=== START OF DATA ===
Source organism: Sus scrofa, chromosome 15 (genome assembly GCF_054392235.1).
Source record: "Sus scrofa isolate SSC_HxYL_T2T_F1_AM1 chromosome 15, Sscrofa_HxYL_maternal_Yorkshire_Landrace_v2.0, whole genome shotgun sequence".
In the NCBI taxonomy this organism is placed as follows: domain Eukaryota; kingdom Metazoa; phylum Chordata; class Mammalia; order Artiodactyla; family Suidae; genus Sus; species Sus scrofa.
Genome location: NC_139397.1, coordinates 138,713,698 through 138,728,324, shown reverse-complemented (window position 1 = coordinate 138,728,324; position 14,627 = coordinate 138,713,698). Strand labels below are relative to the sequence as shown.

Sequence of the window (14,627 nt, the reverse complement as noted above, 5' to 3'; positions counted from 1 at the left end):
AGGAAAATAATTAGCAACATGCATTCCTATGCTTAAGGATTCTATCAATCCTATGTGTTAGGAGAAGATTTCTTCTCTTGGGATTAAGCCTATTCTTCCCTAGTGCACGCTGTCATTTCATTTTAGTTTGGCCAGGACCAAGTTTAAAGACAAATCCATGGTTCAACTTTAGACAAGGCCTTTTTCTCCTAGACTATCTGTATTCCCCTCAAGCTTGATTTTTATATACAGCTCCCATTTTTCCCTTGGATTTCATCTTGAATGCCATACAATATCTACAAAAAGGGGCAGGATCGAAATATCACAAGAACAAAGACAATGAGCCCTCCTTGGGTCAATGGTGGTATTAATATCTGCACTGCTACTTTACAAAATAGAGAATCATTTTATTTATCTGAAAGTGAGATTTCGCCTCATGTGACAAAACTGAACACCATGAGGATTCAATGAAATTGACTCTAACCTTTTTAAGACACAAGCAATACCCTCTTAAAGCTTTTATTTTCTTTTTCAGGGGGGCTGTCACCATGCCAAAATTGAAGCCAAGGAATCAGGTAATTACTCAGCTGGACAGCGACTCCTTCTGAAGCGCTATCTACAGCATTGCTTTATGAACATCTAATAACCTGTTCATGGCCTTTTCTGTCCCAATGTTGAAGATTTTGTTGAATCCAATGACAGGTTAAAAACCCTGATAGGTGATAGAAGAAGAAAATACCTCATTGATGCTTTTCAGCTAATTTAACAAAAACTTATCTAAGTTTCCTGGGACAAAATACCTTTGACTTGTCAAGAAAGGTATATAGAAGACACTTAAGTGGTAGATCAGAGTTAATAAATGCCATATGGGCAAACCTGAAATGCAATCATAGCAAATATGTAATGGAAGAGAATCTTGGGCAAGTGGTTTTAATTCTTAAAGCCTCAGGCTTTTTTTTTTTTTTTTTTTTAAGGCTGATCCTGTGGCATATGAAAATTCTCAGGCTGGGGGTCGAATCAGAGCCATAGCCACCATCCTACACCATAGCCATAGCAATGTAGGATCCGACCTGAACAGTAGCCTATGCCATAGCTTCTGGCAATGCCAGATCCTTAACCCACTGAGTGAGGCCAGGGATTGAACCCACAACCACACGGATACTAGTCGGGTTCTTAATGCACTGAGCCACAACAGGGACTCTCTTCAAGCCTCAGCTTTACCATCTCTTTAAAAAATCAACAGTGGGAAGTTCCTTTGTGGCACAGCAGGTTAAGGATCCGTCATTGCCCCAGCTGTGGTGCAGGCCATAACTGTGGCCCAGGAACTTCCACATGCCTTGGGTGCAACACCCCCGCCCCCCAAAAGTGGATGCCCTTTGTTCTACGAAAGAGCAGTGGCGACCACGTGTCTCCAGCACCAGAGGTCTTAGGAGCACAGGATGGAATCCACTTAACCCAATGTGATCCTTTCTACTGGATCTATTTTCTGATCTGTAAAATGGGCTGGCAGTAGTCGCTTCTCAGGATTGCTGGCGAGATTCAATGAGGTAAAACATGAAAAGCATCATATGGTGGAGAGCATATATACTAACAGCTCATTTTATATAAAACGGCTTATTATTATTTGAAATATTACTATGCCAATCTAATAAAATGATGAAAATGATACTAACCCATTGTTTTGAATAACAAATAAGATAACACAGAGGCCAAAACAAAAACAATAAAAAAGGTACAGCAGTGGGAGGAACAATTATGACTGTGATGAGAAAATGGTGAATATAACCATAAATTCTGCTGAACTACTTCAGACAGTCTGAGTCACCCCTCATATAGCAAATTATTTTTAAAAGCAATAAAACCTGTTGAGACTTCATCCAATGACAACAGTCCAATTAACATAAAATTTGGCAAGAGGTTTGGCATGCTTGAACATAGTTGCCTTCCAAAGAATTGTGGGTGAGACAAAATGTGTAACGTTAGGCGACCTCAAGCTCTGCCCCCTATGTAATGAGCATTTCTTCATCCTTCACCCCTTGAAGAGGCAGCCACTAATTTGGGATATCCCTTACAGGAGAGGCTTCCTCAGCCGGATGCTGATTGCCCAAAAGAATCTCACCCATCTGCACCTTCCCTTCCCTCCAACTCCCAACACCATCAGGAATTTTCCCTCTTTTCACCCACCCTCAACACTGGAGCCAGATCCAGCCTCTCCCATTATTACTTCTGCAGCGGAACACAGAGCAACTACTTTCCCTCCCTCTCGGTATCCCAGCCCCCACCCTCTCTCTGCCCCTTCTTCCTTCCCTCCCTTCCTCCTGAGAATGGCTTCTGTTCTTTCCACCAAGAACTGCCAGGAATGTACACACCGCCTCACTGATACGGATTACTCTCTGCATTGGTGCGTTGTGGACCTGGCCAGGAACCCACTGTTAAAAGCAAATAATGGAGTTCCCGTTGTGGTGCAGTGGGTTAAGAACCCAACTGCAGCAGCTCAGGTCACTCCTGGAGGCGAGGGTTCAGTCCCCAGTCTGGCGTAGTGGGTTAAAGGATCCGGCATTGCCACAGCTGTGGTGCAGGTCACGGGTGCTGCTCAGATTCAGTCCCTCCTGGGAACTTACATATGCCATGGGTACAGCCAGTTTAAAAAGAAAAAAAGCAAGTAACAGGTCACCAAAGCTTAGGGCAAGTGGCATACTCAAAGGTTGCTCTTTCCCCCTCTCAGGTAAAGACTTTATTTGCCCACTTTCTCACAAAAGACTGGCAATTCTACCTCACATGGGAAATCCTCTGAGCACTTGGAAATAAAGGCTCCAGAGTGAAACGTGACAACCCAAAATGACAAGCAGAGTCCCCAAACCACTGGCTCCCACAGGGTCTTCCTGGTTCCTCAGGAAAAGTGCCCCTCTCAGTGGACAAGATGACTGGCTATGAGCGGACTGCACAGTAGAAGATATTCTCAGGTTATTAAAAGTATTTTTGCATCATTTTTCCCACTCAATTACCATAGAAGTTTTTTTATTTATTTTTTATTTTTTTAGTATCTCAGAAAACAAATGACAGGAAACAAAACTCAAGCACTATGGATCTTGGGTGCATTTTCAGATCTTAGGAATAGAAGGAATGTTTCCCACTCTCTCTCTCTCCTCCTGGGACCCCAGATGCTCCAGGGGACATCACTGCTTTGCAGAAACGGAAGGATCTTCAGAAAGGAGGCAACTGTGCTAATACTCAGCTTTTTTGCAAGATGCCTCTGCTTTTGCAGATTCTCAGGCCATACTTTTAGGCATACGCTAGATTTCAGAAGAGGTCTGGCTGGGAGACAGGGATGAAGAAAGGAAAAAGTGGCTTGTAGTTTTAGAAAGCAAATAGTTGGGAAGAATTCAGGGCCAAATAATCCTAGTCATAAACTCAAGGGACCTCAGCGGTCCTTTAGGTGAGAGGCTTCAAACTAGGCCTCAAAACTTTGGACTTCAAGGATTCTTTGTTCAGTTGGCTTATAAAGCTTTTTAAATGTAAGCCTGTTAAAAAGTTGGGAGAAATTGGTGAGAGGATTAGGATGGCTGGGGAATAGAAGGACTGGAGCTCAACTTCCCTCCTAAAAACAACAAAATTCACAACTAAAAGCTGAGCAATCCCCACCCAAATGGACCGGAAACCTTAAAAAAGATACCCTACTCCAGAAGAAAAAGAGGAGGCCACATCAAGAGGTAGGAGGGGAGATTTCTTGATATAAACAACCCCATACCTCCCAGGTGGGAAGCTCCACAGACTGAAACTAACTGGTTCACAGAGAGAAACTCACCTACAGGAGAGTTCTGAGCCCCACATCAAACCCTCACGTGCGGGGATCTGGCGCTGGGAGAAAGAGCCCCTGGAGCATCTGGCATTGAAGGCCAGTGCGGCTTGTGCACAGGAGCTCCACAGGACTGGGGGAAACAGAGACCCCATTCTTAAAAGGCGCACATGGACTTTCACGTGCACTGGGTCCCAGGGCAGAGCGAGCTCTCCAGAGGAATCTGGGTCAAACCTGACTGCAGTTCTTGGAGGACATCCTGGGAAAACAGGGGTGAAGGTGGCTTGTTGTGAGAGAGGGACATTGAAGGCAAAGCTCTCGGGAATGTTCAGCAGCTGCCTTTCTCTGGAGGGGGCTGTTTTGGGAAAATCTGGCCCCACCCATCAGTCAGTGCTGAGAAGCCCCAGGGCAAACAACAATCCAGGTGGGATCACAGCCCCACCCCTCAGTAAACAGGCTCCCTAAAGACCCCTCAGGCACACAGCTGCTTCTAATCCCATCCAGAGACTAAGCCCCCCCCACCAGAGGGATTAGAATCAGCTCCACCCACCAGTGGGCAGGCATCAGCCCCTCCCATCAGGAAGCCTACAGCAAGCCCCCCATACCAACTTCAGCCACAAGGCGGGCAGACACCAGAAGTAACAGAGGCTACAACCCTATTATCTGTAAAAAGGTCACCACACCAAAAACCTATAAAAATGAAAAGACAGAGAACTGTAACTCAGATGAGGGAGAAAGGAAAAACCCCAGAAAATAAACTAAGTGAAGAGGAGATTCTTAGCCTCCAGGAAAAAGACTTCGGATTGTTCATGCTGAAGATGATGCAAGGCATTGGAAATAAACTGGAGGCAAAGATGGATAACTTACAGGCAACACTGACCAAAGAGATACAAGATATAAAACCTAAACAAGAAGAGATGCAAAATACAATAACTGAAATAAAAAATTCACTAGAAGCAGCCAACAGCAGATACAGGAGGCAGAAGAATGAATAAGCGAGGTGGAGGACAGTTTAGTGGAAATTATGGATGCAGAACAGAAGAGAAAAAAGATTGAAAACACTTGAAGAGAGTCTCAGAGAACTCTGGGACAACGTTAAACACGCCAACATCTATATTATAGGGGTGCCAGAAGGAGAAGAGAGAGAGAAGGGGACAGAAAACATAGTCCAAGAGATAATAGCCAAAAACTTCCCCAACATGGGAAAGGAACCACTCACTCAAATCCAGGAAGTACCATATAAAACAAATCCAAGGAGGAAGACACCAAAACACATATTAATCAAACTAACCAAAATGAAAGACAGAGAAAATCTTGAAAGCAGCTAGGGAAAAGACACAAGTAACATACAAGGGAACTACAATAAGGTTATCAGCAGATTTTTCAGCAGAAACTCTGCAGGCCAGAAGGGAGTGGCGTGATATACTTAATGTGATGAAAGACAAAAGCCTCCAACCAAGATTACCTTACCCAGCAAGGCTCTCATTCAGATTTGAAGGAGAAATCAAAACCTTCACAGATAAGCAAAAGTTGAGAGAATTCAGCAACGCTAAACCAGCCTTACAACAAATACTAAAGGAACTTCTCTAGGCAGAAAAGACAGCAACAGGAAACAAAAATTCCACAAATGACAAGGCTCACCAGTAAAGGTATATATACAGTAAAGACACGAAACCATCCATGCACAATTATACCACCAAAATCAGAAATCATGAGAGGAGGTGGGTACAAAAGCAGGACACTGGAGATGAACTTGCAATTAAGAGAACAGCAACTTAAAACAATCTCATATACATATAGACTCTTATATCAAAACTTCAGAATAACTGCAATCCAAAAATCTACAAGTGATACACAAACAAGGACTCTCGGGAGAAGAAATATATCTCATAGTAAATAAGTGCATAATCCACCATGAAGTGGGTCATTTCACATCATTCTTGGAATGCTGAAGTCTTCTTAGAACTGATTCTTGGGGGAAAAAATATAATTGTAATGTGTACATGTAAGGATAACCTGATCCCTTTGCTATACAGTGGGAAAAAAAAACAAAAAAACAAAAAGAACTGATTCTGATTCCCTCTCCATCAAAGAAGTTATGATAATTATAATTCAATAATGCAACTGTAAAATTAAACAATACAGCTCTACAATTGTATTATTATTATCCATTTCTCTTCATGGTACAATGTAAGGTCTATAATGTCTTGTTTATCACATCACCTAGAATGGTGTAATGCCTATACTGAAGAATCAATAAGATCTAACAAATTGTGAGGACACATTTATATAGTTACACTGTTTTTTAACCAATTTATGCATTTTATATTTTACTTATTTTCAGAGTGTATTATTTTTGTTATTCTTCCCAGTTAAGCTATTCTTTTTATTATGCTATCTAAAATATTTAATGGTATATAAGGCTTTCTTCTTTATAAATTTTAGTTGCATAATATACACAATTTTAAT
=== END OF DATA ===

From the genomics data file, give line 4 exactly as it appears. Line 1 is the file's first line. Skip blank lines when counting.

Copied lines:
Genome location: NC_139397.1, coordinates 138,713,698 through 138,728,324, shown reverse-complemented (window position 1 = coordinate 138,728,324; position 14,627 = coordinate 138,713,698). Strand labels below are relative to the sequence as shown.